Every February, we are reminded of the influence that Black Americans have had on our nation’s history through the celebration of Black History Month.
This month is not only a time to learn about what Black people have contributed to this nation through art, culture, politics, and inventions, but how we have been able to accomplish so much and remain resilient, considering that the grim reality of slavery defined our origin story in the United States and Caribbean. As believers, this month can be especially beneficial as a time to promote God’s heart for reconciliation, unity, and treating people as the dignity-filled image bearers that they are.
We’ve all heard the names of some of the more prominent figures like Martin Luther King Jr., Malcolm X, and Harriet Tubman. But to truly celebrate Black History Month means commemorating the heroic efforts of a man named Carter G. Woodson who is known as the father of Black history—and the eventual creator of Black History Month.
Woodson’s story is unique in that it mirrors the collective African American experience. He overcame his own set of difficulties that could have left him stagnant and hopeless but pushed through those hardships and made a huge impact on the world. Born in 1875 to enslaved and illiterate parents in Virginia, he grew up autodidactic since he couldn’t attend primary school regularly.
Despite being poor and lacking consistent schooling as a young boy, Woodson earned a bachelor’s degree, became the second Black person in history to earn a doctorate from Harvard University, founded the Association for the Study of Negro Life and History, and wrote numerous books and publications.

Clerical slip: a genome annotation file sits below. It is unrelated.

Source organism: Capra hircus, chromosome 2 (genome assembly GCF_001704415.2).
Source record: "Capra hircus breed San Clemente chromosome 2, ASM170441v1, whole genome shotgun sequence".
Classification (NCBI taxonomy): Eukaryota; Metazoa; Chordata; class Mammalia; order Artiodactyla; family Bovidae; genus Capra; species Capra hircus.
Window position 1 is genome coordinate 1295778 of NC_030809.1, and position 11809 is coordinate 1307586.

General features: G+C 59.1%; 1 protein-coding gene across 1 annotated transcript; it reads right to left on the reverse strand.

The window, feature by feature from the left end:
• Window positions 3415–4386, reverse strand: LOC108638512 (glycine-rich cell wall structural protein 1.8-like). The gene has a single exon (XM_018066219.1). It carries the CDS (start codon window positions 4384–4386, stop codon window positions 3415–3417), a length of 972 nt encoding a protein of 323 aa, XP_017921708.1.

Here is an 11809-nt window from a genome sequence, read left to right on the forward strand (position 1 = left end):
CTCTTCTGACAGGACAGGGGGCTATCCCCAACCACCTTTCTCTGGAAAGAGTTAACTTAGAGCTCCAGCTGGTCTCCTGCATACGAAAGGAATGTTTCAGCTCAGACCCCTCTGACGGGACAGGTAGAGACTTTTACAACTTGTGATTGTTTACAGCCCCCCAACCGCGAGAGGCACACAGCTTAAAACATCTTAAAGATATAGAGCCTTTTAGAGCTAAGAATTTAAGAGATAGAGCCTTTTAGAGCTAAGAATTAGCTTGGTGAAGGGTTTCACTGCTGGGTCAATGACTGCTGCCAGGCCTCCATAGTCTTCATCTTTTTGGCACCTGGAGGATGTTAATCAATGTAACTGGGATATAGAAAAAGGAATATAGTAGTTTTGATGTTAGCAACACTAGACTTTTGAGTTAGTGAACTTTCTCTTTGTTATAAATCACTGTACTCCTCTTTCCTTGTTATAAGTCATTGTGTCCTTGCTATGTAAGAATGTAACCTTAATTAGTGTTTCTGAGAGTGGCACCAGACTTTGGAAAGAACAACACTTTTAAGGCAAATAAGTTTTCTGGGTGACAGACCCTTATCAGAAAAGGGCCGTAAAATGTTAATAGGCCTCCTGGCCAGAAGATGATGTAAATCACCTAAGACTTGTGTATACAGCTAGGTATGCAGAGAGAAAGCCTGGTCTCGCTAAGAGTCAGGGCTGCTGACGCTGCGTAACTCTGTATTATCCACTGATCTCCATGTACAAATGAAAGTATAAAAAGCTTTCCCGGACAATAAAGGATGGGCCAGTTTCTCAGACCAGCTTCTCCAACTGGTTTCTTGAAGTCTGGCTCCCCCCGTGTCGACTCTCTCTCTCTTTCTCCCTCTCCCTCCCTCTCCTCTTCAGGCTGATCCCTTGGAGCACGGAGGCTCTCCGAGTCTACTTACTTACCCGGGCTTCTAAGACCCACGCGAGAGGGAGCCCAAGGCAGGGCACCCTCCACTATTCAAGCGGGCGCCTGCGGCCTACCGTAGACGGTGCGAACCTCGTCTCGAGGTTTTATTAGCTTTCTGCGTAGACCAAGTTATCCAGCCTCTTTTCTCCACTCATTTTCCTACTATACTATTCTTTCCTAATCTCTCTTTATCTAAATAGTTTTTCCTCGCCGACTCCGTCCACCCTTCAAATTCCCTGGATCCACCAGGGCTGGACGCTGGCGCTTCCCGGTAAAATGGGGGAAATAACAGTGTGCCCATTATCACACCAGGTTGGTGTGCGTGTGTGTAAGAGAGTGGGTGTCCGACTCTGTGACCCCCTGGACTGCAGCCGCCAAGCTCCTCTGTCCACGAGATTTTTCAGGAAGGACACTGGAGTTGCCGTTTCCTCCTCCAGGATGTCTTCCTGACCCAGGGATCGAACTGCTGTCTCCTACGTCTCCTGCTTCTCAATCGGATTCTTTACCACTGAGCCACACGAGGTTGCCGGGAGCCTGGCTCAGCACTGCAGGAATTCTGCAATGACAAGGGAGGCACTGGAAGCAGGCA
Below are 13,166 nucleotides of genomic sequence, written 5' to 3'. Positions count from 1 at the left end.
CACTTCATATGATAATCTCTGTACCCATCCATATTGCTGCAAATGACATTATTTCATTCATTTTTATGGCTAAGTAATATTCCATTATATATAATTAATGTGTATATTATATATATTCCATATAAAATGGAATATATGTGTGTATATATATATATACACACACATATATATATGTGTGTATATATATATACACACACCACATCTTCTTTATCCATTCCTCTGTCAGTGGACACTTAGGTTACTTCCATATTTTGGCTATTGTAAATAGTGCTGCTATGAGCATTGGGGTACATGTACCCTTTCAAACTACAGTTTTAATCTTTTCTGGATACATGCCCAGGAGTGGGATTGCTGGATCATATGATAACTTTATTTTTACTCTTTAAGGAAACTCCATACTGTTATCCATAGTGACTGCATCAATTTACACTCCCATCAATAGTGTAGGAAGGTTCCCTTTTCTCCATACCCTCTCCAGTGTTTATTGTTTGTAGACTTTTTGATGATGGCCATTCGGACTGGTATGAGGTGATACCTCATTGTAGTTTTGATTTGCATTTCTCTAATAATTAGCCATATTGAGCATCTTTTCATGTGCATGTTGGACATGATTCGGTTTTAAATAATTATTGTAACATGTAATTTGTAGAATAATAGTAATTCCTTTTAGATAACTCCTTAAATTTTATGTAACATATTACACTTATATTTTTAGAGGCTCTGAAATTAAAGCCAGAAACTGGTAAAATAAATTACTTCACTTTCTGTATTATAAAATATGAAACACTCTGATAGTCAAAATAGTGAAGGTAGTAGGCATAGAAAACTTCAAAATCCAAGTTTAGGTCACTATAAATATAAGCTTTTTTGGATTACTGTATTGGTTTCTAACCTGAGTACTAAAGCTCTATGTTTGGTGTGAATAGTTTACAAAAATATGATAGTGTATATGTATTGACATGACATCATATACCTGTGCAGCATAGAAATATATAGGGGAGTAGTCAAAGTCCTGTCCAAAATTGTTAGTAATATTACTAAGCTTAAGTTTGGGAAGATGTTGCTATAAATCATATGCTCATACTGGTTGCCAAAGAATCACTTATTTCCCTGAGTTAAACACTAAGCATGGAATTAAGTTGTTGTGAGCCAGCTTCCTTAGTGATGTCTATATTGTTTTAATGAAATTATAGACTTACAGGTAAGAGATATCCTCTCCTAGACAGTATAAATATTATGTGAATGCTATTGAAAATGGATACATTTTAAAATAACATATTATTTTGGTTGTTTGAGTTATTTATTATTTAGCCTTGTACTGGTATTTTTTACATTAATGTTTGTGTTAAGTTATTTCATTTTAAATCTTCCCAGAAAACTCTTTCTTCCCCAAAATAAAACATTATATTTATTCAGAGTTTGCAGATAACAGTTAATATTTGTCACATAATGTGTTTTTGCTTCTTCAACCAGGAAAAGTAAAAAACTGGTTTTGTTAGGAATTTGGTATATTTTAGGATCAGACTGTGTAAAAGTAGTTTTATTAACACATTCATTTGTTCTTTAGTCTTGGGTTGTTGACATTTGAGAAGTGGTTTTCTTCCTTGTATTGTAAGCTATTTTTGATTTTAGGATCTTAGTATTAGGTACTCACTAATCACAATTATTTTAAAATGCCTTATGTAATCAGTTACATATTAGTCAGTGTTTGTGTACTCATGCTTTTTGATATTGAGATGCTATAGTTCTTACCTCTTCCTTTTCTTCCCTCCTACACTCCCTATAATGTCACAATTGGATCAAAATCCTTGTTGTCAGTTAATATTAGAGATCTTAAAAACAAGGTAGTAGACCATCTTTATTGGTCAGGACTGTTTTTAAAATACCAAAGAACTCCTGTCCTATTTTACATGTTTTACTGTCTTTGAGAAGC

Early on in his career, he soon realized that the contributions of African Americans were being seriously overlooked, and it showed in the active suppression of their accomplishments in school textbooks and other media outlets. This realization was soon solidified after he was rejected from attending any of the American Historical Association conferences because he was Black—even though he was a faithful, due-paying member of the organization. This frustration fueled him to dedicate his time to doing historical research and collecting thousands of African American artifacts and publications. Then, in 1926 his idea for Negro History Week was born.
Woodson’s goal was to showcase Black contributions, and he launched what he called Negro History Week (which later became Black History Month) for every second week of February. He summed up the purpose of the week this way:
“It is not so much a Negro History Week as it is a History Week. We should emphasize not Negro History, but the Negro in History. What we need is not a history of selected races or nations, but the history of the world void of national bias, race hatred and religious prejudice.”
Woodson’s idea to put Black accomplishments on display would soon expand, becoming an annual observance for the entire month of February in the United States.
With the racial tensions we’re still dealing with today, many people have often asked why we need a Black history month, saying that it keeps us locked in the past and fuels more division when we should be trying to unite. But for Black people, there is no celebration of the present or the future without acknowledging the past. Our desire and ability to celebrate each other is not only about uplifting our dignity but about encouraging each other through the advancements we’ve made.
When we look back on our nation’s history, we’re brought face to face with the reality that the church has had many opportunities to fight against racism but, unfortunately, has not been seen as the champion of anti-racism that it should have been. But today, the church can use Black History Month to lift its voice against the sin of racism and toward the unique livelihoods of Black lives. The church can use this month to promote Black dignity and accomplishment and to remind the world that, even through an awful history, Black people have always been made in the image of God.